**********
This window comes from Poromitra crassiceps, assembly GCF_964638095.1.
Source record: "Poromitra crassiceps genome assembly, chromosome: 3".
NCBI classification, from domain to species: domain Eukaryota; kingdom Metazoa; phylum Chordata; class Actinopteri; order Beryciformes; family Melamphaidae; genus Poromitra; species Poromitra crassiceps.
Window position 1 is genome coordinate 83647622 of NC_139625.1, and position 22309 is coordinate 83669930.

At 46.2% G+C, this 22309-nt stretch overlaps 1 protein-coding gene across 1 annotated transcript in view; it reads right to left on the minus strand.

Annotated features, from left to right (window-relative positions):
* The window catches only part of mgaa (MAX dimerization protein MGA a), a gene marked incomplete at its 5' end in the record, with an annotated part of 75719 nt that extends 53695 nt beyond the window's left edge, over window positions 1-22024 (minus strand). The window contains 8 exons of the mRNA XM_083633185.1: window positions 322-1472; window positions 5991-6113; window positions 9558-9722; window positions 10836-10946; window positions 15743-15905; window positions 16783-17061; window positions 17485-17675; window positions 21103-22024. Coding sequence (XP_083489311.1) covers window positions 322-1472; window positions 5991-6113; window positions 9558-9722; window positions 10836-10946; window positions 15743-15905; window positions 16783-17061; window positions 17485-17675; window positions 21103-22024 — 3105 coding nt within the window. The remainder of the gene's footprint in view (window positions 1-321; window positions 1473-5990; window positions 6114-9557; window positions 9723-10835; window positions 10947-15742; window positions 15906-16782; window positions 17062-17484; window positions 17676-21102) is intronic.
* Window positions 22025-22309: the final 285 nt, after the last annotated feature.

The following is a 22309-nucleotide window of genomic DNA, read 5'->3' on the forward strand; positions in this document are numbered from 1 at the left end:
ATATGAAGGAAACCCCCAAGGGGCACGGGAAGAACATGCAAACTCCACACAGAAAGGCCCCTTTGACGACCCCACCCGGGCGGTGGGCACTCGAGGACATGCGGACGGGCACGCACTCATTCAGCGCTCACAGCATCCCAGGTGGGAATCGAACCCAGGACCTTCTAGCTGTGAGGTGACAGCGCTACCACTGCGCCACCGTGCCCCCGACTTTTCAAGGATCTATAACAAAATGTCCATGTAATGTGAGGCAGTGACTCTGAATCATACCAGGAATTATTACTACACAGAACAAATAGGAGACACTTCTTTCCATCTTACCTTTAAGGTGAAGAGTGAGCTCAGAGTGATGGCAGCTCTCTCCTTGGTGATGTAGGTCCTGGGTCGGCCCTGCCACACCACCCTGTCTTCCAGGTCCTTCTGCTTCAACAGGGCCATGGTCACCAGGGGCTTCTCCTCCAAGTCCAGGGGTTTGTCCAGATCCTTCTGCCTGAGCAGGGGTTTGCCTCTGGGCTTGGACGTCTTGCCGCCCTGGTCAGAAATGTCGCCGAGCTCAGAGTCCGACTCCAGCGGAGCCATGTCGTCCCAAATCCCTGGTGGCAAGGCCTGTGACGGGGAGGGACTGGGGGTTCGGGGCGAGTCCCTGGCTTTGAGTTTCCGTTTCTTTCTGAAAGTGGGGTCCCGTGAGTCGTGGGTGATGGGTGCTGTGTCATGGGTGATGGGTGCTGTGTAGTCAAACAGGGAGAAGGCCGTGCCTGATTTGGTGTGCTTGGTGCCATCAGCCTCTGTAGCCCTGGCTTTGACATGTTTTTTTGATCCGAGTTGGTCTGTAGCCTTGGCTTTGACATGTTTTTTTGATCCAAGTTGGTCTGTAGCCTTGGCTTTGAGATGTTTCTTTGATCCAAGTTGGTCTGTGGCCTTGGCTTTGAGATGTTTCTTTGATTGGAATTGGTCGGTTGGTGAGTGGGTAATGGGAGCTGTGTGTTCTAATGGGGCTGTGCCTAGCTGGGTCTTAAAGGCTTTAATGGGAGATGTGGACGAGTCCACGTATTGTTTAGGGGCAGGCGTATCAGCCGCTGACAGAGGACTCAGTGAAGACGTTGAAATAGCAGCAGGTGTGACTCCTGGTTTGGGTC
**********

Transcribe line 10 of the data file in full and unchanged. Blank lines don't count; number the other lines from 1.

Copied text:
ATATGAAGGAAACCCCCAAGGGGCACGGGAAGAACATGCAAACTCCACACAGAAAGGCCCCTTTGACGACCCCACCCGGGCGGTGGGCACTCGAGGACATGCGGACGGGCACGCACTCATTCAGCGCTCACAGCATCCCAGGTGGGAATCGAACCCAGGACCTTCTAGCTGTGAGGTGACAGCGCTACCACTGCGCCACCGTGCCCCCGACTTTTCAAGGATCTATAACAAAATGTCCATGTAATGTGAGGCAGTGACTCTGAATCATACCAGGAATTATTACTACACAGAACAAATAGGAGACACTTCTTTCCATCTTACCTTTAAGGTGAAGAGTGAGCTCAGAGTGATGGCAGCTCTCTCCTTGGTGATGTAGGTCCTGGGTCGGCCCTGCCACACCACCCTGTCTTCCAGGTCCTTCTGCTTCAACAGGGCCATGGTCACCAGGGGCTTCTCCTCCAAGTCCAGGGGTTTGTCCAGATCCTTCTGCCTGAGCAGGGGTTTGCCTCTGGGCTTGGACGTCTTGCCGCCCTGGTCAGAAATGTCGCCGAGCTCAGAGTCCGACTCCAGCGGAGCCATGTCGTCCCAAATCCCTGGTGGCAAGGCCTGTGACGGGGAGGGACTGGGGGTTCGGGGCGAGTCCCTGGCTTTGAGTTTCCGTTTCTTTCTGAAAGTGGGGTCCCGTGAGTCGTGGGTGATGGGTGCTGTGTCATGGGTGATGGGTGCTGTGTAGTCAAACAGGGAGAAGGCCGTGCCTGATTTGGTGTGCTTGGTGCCATCAGCCTCTGTAGCCCTGGCTTTGACATGTTTTTTTGATCCGAGTTGGTCTGTAGCCTTGGCTTTGACATGTTTTTTTGATCCAAGTTGGTCTGTAGCCTTGGCTTTGAGATGTTTCTTTGATCCAAGTTGGTCTGTGGCCTTGGCTTTGAGATGTTTCTTTGATTGGAATTGGTCGGTTGGTGAGTGGGTAATGGGAGCTGTGTGTTCTAATGGGGCTGTGCCTAGCTGGGTCTTAAAGGCTTTAATGGGAGATGTGGACGAGTCCACGTATTGTTTAGGGGCAGGCGTATCAGCCGCTGACAGAGGACTCAGTGAAGACGTTGAAATAGCAGCAGGTGTGACTCCTGGTTTGGGTC